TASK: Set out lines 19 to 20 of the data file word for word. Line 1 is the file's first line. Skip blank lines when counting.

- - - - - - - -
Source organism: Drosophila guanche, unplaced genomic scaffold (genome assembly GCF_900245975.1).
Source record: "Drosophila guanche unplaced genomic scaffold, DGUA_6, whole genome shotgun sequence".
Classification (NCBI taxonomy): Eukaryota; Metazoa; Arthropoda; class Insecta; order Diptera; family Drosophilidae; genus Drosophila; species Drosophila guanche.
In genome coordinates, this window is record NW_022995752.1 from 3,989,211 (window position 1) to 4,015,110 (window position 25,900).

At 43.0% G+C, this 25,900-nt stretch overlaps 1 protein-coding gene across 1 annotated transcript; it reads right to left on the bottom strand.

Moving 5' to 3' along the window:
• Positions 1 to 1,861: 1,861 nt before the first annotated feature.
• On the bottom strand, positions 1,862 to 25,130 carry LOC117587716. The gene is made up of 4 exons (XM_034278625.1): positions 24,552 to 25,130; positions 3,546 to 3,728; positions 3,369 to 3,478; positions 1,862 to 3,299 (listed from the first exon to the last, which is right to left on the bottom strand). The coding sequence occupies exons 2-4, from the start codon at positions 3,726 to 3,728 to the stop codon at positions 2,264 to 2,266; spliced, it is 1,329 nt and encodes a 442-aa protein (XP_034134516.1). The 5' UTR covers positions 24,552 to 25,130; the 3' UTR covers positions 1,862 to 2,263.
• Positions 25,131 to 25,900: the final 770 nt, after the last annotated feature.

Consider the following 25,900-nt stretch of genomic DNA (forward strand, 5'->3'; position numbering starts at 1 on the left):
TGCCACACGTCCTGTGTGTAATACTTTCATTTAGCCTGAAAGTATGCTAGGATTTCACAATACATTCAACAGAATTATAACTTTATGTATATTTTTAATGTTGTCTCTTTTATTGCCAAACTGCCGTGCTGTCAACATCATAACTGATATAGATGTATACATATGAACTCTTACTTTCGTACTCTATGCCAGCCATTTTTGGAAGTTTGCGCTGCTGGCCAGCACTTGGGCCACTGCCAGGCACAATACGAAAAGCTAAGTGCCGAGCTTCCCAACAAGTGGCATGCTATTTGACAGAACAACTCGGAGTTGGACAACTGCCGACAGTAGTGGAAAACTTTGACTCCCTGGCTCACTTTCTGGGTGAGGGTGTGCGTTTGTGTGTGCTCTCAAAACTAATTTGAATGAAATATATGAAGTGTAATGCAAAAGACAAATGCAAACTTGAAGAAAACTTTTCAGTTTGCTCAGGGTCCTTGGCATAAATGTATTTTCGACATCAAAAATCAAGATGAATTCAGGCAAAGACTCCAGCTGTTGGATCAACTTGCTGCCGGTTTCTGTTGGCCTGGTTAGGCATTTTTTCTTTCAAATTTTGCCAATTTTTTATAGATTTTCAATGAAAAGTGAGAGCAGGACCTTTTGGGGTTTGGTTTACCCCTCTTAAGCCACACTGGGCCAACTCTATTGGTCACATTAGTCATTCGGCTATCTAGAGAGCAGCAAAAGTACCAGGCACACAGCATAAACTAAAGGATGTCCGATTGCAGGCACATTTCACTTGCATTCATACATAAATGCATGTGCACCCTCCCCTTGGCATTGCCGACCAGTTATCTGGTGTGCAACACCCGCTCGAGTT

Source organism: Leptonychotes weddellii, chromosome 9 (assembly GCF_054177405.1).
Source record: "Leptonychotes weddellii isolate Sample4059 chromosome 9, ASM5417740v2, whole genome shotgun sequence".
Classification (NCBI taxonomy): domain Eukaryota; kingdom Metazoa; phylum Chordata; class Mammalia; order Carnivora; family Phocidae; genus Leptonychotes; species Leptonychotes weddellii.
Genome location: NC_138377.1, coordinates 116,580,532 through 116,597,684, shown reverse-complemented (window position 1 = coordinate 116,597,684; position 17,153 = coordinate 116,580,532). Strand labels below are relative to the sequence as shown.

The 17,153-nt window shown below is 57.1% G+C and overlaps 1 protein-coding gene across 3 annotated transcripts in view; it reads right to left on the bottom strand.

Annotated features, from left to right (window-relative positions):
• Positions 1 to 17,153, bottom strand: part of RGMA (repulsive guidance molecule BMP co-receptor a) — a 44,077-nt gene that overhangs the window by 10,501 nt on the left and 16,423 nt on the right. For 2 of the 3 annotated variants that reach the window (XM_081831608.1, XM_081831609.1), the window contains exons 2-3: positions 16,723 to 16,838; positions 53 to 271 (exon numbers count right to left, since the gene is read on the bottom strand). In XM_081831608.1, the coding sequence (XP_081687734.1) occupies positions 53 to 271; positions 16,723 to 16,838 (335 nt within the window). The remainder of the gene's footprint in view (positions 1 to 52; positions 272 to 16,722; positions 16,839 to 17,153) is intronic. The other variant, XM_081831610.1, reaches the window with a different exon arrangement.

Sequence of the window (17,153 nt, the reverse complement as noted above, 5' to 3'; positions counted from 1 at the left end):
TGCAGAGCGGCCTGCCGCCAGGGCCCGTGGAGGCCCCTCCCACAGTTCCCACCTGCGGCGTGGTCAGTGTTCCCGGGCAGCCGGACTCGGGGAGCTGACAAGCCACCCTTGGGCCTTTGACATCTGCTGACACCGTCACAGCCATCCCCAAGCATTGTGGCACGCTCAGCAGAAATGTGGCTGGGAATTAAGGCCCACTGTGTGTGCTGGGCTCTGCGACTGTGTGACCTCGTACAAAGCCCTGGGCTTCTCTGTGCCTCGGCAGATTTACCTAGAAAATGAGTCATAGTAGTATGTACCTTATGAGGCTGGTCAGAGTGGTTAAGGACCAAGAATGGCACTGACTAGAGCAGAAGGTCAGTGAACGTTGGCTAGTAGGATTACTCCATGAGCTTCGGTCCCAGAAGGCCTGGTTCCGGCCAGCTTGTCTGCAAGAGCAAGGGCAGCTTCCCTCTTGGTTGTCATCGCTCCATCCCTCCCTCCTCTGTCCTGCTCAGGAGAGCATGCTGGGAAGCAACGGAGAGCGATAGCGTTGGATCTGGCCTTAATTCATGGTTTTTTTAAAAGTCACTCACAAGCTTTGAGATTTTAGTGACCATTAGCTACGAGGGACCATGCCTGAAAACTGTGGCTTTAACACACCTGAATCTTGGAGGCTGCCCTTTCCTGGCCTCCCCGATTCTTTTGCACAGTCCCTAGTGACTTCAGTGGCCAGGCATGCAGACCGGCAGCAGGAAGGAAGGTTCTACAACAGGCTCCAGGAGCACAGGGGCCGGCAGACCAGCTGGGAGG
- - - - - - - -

Sequence of the window (17,153 nt, the reverse complement as noted above, 5' to 3'; positions counted from 1 at the left end):
TGCAGAGCGGCCTGCCGCCAGGGCCCGTGGAGGCCCCTCCCACAGTTCCCACCTGCGGCGTGGTCAGTGTTCCCGGGCAGCCGGACTCGGGGAGCTGACAAGCCACCCTTGGGCCTTTGACATCTGCTGACACCGTCACAGCCATCCCCAAGCATTGTGGCACGCTCAGCAGAAATGTGGCTGGGAATTAAGGCCCACTGTGTGTGCTGGGCTCTGCGACTGTGTGACCTCGTACAAAGCCCTGGGCTTCTCTGTGCCTCGGCAGATTTACCTAGAAAATGAGTCATAGTAGTATGTACCTTATGAGGCTGGTCAGAGTGGTTAAGGACCAAGAATGGCACTGACTAGAGCAGAAGGTCAGTGAACGTTGGCTAGTAGGATTACTCCATGAGCTTCGGTCCCAGAAGGCCTGGTTCCGGCCAGCTTGTCTGCAAGAGCAAGGGCAGCTTCCCTCTTGGTTGTCATCGCTCCATCCCTCCCTCCTCTGTCCTGCTCAGGAGAGCATGCTGGGAAGCAACGGAGAGCGATAGCGTTGGATCTGGCCTTAATTCATGGTTTTTTTAAAAGTCACTCACAAGCTTTGAGATTTTAGTGACCATTAGCTACGAGGGACCATGCCTGAAAACTGTGGCTTTAACACACCTGAATCTTGGAGGCTGCCCTTTCCTGGCCTCCCCGATTCTTTTGCACAGTCCCTAGTGACTTCAGTGGCCAGGCATGCAGACCGGCAGCAGGAAGGAAGGTTCTACAACAGGCTCCAGGAGCACAGGGGCCGGCAGACCAGCTGGGAGG